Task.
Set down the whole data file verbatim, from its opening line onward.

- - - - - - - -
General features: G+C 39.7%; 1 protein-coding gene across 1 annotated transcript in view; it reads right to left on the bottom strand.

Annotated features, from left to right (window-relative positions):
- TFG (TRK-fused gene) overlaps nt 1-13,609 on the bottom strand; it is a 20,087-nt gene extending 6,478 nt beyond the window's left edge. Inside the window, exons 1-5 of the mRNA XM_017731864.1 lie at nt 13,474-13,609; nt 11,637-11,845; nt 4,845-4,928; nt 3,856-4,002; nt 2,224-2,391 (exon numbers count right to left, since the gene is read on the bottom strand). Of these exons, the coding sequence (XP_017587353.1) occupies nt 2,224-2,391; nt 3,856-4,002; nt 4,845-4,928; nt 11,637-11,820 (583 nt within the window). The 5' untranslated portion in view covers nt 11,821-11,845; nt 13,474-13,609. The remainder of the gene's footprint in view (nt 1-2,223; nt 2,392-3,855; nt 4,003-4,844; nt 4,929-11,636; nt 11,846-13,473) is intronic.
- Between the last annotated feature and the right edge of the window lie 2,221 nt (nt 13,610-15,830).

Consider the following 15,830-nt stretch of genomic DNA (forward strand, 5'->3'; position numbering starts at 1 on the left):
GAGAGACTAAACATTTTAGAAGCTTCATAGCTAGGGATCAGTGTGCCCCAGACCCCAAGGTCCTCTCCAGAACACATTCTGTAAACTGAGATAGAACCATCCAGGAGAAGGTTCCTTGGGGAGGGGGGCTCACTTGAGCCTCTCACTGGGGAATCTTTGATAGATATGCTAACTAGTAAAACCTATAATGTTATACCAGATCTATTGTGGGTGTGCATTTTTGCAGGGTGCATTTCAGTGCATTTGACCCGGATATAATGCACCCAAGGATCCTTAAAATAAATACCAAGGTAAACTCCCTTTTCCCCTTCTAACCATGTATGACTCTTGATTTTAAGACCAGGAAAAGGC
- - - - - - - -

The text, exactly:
General features: G+C 39.7%; 1 protein-coding gene across 1 annotated transcript in view; it reads right to left on the bottom strand.

Annotated features, from left to right (window-relative positions):
- TFG (TRK-fused gene) overlaps nt 1-13,609 on the bottom strand; it is a 20,087-nt gene extending 6,478 nt beyond the window's left edge. Inside the window, exons 1-5 of the mRNA XM_017731864.1 lie at nt 13,474-13,609; nt 11,637-11,845; nt 4,845-4,928; nt 3,856-4,002; nt 2,224-2,391 (exon numbers count right to left, since the gene is read on the bottom strand). Of these exons, the coding sequence (XP_017587353.1) occupies nt 2,224-2,391; nt 3,856-4,002; nt 4,845-4,928; nt 11,637-11,820 (583 nt within the window). The 5' untranslated portion in view covers nt 11,821-11,845; nt 13,474-13,609. The remainder of the gene's footprint in view (nt 1-2,223; nt 2,392-3,855; nt 4,003-4,844; nt 4,929-11,636; nt 11,846-13,473) is intronic.
- Between the last annotated feature and the right edge of the window lie 2,221 nt (nt 13,610-15,830).

Consider the following 15,830-nt stretch of genomic DNA (forward strand, 5'->3'; position numbering starts at 1 on the left):
GAGAGACTAAACATTTTAGAAGCTTCATAGCTAGGGATCAGTGTGCCCCAGACCCCAAGGTCCTCTCCAGAACACATTCTGTAAACTGAGATAGAACCATCCAGGAGAAGGTTCCTTGGGGAGGGGGGCTCACTTGAGCCTCTCACTGGGGAATCTTTGATAGATATGCTAACTAGTAAAACCTATAATGTTATACCAGATCTATTGTGGGTGTGCATTTTTGCAGGGTGCATTTCAGTGCATTTGACCCGGATATAATGCACCCAAGGATCCTTAAAATAAATACCAAGGTAAACTCCCTTTTCCCCTTCTAACCATGTATGACTCTTGATTTTAAGACCAGGAAAAGGC